July 31, 2014
Trade Deadlines and Systems of Thought
Good whatever time of the day you are reading this; more importantly, good almost trading deadline. At this point, you are all familiar with my love of the work of Daniel Kahneman and Amost Tversky as well as my love of Kahneman’s very excellent Thinking, Fast and Slow. Up to this point, when my articles have involved their work, they have been regarding the thinking part rather than the fast and slow part. This has not been unintentional because in fantasy baseball we almost always have time to analyze every decision we make; thus, we almost always get to avoid thinking fast or System 1 thinking as Kahneman describes it. One of the exceptions to this particular “almost always” is your league’s trade deadline. In some leagues, there is a flurry of activity right before the deadline and thus a flurry of System 1 thinking.
This very moment seems like a great time to explain System 1 and System 2 thinking. Kahneman calls System 1, “the brain’s fast, automatic, intuitive approach” and System 2 “the mind’s slower, analytical mode, where reason dominates.” The former is great for making life more enjoyable by lowering the cognitive burden of living in such a complex world. In other words, System 1 is great for quickly and effortlessly making decisions of little consequence. When deciding which parking space you should park in or whether to go with Regular or 100% Colombian at Wawa (#regular4life), System 1 is the perfect system for the job. In fact, using System 2 for these types of decisions would be exhausting. That said, System 1 has many problems for navigating complex problems in that it is affected by biases, finds connections that do not exist, makes counterproductive associations, jumps to conclusions, and chooses the less cognitively difficult path instead of the optimal path. Conversely, System 2 is the better system for making important, difficult decisions. System 2 is not perfect for such instances, but it is the best we have and it is much better at overcoming many of the obstacles presented by System 1. The catch with System 2, however, is that it requires a certain amount of time.
That, folks, concludes my explanation of Kahneman’s System 1 and System 2 thinking. As we head toward our respective leagues’ trade deadlines, it becomes apparent that we are also heading towards a predicament. The predicament being that we would prefer to use System 2, but we may not have the time necessary to fully use it. I find the best way to overcome such a predicament, should it occur, is to do the System 2 thinking preemptively. In other words, imagine the System 2 thinking you might have to and want to do at the deadline, and then do such thinking and analysis before heading into the trade deadline. How do we do so? I have laid out some hopefully helpful tips below (you have heard some of these tips from me before, but they are valid here and just as useful):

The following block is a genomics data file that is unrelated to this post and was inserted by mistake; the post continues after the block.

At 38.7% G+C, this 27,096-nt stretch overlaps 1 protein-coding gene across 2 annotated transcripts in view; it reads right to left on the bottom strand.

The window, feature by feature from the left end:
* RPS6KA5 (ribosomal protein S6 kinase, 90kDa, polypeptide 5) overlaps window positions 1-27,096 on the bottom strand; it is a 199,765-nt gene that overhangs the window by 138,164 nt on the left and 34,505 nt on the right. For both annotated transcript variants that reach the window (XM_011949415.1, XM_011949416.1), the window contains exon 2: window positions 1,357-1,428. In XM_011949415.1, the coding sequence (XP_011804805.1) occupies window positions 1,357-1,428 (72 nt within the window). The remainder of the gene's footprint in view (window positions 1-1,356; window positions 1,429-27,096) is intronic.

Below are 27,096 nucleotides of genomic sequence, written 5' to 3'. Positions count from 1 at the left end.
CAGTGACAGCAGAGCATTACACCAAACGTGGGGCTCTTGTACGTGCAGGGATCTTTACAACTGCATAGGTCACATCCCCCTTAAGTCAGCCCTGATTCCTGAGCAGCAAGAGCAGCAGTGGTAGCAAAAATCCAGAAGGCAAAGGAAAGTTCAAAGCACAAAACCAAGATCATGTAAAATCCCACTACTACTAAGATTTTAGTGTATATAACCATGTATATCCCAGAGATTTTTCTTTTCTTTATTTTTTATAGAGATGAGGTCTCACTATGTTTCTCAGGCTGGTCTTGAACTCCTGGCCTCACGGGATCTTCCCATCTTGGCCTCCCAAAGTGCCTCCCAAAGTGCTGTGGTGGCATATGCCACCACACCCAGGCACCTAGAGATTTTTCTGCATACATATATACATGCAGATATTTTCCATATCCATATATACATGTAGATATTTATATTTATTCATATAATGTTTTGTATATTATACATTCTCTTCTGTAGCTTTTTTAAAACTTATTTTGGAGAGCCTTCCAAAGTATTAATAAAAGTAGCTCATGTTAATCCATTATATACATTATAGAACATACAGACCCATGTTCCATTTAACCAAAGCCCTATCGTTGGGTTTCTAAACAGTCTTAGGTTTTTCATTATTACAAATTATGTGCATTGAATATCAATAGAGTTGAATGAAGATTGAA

1. Know your biases and tendencies
Secondly, we are likely to try to repeat what worked in the past. When decisions are tough, sometimes the simplest and least insightful of reasons, such as “it worked last year,” can convince us to take improper action. This is an issue because we know that past success does not ensure future success. Do not let System 1’s desire to take a cognitively easier path get in the way here. Try to fall back on successful process more that successful results. What does this mean? It means (in example form), do not trade for a closer just because trading for Koji Uehara worked out very well last season. Instead, trade with an owner undervaluing a specific position (closer) or player type (old), which might be for a closer this year, but which might also be something entirely different.
2. Know your needs
In keeper leagues, your needs will depend on whether you are buying or selling. If you are buying, you need to pay attention to your needs as well as competitive response. There is no longer a point in trading for value to then be better able to trade for need because time is up. If you are selling, you need to pay attention to your window of opportunity. If a trade improves your chances of winning in that window then the trade should be made unless an even better trade is available.
3. Know your opponents’ tendencies and needs
4. Analyze the market
5. Check your assumptions
6. Do not be overly risk averse
Good luck, and enjoy both your and MLB’s trade deadlines.
Kahneman, Daniel. Thinking, Fast and Slow. New York: Farrar, Straus and Giroux, 2011. Print.